I would be even more enraged to say that it is highly probable that you have willfully forgotten history.
Holocaust education is one thing.
Let’s now turn our attention to the Hebrew Bible.
Meanwhile, another social studies textbook intended for grades 6-8 was forced by the department to alter a reference to the Hebrew Bible in order to meet state standards. According to state documents, the book’s original version included a question for students reading, “What social justice issues are included in the Hebrew Bible?”
OMG (literally: Oh, my God!): the very idea that there are social justice issues in the Hebrew Bible!
Have any of those critics even opened the Hebrew Bible?
If they had, this is what they might have noticed — even over the last few weeks of Torah readings.
Like in the final chapters of the book of Leviticus.
As Rabbi Ed Feld has taught in his magisterial book, “The Book of Revolutions: The Battles of Priests, Prophets, and Kings That Birthed the Torah,” this is how the book of Leviticus — and much of biblical legislation — played out.
At first, biblical priests wrote and taught about sacrifices, laws of purity, dietary laws, various skin ailments, and the rules of the ancient sanctuary.
But, at a certain point, they expanded their sense of the holy.
Those priests saw the classic priestly vision as too limited in its sole concentration on the purity of ritual and Temple space. They paid attention to what the biblical prophets were saying and they concluded that if society was unjust, there could be no true worship of the Divine. They taught that God’s presence is to be achieved both by proper ritual observance and through righteous activity in the workaday world.
They believed that all Israelites could achieve holiness through righteous acts. In particular, they brought new emphasis to caring for the ger, the stranger, the powerless, and the disenfranchised.
They expanded the scope of biblical teaching to include (in this week’s Torah portion) the notion that the land itself deserved a Shabbat of rest — and that once every fifty years, the yovel/jubilee would herald the return to their ancestral holdings of those who had lost their land through debt, and that the entire economic cycle of society would experience a control-alt-delete.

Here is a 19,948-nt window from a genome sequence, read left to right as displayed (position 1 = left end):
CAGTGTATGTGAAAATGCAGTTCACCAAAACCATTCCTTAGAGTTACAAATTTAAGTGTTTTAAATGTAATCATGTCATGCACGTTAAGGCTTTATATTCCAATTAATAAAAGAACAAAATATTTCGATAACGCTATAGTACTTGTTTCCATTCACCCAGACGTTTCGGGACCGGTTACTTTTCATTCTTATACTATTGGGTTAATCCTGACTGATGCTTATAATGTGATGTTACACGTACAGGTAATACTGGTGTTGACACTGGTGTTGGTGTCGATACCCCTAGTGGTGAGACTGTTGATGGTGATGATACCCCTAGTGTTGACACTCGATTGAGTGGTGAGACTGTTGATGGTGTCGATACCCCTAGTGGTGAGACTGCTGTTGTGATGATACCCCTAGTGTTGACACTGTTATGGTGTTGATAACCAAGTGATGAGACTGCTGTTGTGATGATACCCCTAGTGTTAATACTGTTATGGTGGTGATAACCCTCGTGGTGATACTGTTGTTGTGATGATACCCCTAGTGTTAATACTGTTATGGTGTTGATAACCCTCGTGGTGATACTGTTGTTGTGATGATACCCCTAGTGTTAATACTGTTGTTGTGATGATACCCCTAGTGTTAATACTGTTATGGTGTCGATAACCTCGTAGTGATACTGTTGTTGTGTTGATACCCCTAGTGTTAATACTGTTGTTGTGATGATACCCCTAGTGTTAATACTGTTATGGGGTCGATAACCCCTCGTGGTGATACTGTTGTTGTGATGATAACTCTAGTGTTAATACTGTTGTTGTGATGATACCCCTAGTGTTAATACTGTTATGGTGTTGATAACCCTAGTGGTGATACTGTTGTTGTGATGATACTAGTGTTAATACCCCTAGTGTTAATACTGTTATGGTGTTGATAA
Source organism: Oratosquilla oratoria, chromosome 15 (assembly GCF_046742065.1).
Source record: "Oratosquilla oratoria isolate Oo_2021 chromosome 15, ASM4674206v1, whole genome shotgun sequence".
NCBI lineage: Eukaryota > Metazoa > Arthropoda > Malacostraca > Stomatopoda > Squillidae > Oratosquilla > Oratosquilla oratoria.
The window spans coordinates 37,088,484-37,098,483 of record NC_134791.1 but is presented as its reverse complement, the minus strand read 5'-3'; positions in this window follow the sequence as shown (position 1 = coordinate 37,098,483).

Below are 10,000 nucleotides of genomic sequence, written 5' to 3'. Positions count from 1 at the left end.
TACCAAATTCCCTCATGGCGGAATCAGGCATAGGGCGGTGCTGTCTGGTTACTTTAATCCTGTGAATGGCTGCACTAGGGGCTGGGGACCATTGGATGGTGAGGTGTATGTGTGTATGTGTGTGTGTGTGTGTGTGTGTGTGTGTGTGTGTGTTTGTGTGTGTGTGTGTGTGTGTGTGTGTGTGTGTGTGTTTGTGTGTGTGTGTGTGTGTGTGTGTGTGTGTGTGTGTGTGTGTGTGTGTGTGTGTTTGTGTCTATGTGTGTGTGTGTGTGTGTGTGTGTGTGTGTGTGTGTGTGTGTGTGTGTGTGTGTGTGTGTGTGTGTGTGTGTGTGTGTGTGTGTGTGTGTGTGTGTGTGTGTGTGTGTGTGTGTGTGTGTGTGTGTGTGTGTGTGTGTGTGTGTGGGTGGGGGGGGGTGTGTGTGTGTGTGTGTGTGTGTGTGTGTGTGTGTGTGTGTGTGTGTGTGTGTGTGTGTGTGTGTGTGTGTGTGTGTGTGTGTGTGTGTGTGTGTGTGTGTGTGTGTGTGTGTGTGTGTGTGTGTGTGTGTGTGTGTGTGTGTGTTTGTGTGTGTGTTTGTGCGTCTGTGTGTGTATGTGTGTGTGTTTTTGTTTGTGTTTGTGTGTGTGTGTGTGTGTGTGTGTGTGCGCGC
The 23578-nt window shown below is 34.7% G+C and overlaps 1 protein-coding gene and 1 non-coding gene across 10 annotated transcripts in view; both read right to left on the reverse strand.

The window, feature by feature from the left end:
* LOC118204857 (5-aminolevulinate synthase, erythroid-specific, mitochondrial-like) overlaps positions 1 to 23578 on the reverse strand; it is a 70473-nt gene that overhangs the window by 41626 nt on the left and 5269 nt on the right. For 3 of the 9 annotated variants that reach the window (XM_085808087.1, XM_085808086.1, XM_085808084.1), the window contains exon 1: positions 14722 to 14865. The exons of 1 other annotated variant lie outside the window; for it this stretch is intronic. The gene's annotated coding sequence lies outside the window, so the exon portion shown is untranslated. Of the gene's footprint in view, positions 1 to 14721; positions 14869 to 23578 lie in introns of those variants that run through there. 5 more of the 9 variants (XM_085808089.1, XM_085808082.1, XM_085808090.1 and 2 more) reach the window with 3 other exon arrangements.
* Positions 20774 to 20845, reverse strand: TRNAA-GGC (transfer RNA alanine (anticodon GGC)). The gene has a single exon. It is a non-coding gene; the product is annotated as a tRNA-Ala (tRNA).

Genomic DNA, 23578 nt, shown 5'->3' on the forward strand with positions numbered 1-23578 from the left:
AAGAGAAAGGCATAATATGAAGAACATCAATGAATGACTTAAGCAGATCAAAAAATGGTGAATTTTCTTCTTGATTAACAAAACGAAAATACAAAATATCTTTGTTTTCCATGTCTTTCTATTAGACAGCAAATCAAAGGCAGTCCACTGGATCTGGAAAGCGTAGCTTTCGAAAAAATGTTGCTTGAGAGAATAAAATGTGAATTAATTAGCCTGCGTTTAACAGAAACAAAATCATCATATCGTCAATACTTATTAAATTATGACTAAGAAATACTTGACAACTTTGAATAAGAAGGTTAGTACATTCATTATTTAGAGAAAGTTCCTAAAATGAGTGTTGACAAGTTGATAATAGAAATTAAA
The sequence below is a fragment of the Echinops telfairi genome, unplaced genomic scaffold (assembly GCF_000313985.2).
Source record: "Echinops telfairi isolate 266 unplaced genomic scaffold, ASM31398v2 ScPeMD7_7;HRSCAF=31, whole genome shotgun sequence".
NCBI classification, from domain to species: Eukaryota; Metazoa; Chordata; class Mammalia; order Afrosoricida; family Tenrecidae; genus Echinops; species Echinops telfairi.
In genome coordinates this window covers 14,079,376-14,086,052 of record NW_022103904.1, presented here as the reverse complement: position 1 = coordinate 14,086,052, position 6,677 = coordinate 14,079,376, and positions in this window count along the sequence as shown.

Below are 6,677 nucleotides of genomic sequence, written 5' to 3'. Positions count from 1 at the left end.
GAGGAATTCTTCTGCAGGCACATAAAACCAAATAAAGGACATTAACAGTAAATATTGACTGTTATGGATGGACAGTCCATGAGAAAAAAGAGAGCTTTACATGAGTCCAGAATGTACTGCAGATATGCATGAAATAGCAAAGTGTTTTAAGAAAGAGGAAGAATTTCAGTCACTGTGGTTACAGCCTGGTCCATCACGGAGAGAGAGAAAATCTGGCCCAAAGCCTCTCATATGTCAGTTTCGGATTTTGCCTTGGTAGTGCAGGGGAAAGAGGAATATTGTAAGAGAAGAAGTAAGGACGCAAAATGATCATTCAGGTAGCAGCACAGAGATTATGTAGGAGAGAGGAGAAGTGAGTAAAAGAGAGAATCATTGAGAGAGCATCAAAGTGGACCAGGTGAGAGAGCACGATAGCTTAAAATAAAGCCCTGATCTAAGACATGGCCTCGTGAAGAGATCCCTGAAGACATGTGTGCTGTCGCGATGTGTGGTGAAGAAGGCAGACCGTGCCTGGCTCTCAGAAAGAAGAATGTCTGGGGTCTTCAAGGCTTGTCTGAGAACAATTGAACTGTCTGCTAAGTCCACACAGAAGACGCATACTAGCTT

So, yes, Governor DeSantis and others: We might actually call that social justice. Biblical style.
So, here is my not so subtle message to Governor DeSantis.
Dear Governor: You took the time to visit Israel, and I hope that you enjoyed that recent trip. You spoke at the Museum of Tolerance in Jerusalem.
May I ask: Please do not mock that place.
In a state that until relatively recently housed the largest population of Holocaust survivors, you are failing to allow a true inquiry into the meaning of the Holocaust. You are allowing parent groups with their own political and social agenda to curate that teaching. You are gutting those educational programs.
Moreover, if you are truly a friend of the Jewish people, then do not allow the coarse and the ignorant to censor our sacred texts, such as the Hebrew Bible.
Any reading of the Bible — whether the Torah, or the prophets, or the stories of kings and the failure of monarchy — would reveal that the issue of societal dysfunction is at its very center, and that such dysfunction contributed to the failure of sovereignty itself. That, dear Governor, is the essence of biblical history, which is the sacred history of the Jewish people, and the inspiration for people of all faiths, or even no faith.
To my fellow Floridians: It is nice living here, isn’t it?
- Nice beaches? Check.
- Decent restaurants? Check.
- A more or less laid back life style? Check.
- No state income tax? Check.
But, these superficial qualities do not make for a true quality of life.
Quality of life means intellectual freedom; freedom for women to make their own health choices; freedom for LGBTQ people to live lives of human flourishing.
We can continue to turn a blind eye to these developments in the intellectual and social spheres of our state.
But, we should know that these developments are costing us, dearly. Teachers and academics are refusing to move here, for fear that their intellectual freedoms will be radically abridged.
The term for that is brain drain, and no state can survive in such a fashion.
It is not too late for us to turn this around.
But, the clock is ticking.
It is time for us to wake up.